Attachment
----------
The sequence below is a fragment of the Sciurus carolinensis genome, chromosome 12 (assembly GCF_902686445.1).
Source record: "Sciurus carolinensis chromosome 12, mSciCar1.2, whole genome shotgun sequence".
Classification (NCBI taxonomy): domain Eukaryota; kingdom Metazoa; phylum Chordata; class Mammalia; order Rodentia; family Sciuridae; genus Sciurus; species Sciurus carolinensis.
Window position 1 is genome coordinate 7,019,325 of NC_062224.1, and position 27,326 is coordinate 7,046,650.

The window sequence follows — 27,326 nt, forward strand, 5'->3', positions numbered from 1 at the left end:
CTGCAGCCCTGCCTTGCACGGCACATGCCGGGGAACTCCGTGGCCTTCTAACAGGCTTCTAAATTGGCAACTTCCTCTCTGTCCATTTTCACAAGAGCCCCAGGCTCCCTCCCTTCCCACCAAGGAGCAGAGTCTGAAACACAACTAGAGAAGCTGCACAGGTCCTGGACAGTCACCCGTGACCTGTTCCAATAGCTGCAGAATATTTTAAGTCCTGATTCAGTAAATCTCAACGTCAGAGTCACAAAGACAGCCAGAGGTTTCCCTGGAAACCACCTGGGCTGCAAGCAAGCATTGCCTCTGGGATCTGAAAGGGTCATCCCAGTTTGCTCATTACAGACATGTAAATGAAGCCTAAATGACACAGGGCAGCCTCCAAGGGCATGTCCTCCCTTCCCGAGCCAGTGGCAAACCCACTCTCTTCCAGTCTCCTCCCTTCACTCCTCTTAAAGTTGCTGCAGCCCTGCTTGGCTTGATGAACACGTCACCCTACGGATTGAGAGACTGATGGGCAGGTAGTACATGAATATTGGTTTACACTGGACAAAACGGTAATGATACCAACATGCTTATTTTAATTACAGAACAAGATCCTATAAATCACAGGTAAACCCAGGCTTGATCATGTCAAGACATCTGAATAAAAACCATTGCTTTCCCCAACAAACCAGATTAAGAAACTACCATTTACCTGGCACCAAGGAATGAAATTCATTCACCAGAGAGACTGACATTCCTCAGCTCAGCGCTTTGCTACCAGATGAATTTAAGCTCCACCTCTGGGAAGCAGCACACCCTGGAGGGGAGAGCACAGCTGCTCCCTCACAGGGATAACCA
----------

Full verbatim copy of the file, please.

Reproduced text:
The sequence below is a fragment of the Sciurus carolinensis genome, chromosome 12 (assembly GCF_902686445.1).
Source record: "Sciurus carolinensis chromosome 12, mSciCar1.2, whole genome shotgun sequence".
Classification (NCBI taxonomy): domain Eukaryota; kingdom Metazoa; phylum Chordata; class Mammalia; order Rodentia; family Sciuridae; genus Sciurus; species Sciurus carolinensis.
Window position 1 is genome coordinate 7,019,325 of NC_062224.1, and position 27,326 is coordinate 7,046,650.

The window sequence follows — 27,326 nt, forward strand, 5'->3', positions numbered from 1 at the left end:
CTGCAGCCCTGCCTTGCACGGCACATGCCGGGGAACTCCGTGGCCTTCTAACAGGCTTCTAAATTGGCAACTTCCTCTCTGTCCATTTTCACAAGAGCCCCAGGCTCCCTCCCTTCCCACCAAGGAGCAGAGTCTGAAACACAACTAGAGAAGCTGCACAGGTCCTGGACAGTCACCCGTGACCTGTTCCAATAGCTGCAGAATATTTTAAGTCCTGATTCAGTAAATCTCAACGTCAGAGTCACAAAGACAGCCAGAGGTTTCCCTGGAAACCACCTGGGCTGCAAGCAAGCATTGCCTCTGGGATCTGAAAGGGTCATCCCAGTTTGCTCATTACAGACATGTAAATGAAGCCTAAATGACACAGGGCAGCCTCCAAGGGCATGTCCTCCCTTCCCGAGCCAGTGGCAAACCCACTCTCTTCCAGTCTCCTCCCTTCACTCCTCTTAAAGTTGCTGCAGCCCTGCTTGGCTTGATGAACACGTCACCCTACGGATTGAGAGACTGATGGGCAGGTAGTACATGAATATTGGTTTACACTGGACAAAACGGTAATGATACCAACATGCTTATTTTAATTACAGAACAAGATCCTATAAATCACAGGTAAACCCAGGCTTGATCATGTCAAGACATCTGAATAAAAACCATTGCTTTCCCCAACAAACCAGATTAAGAAACTACCATTTACCTGGCACCAAGGAATGAAATTCATTCACCAGAGAGACTGACATTCCTCAGCTCAGCGCTTTGCTACCAGATGAATTTAAGCTCCACCTCTGGGAAGCAGCACACCCTGGAGGGGAGAGCACAGCTGCTCCCTCACAGGGATAACCA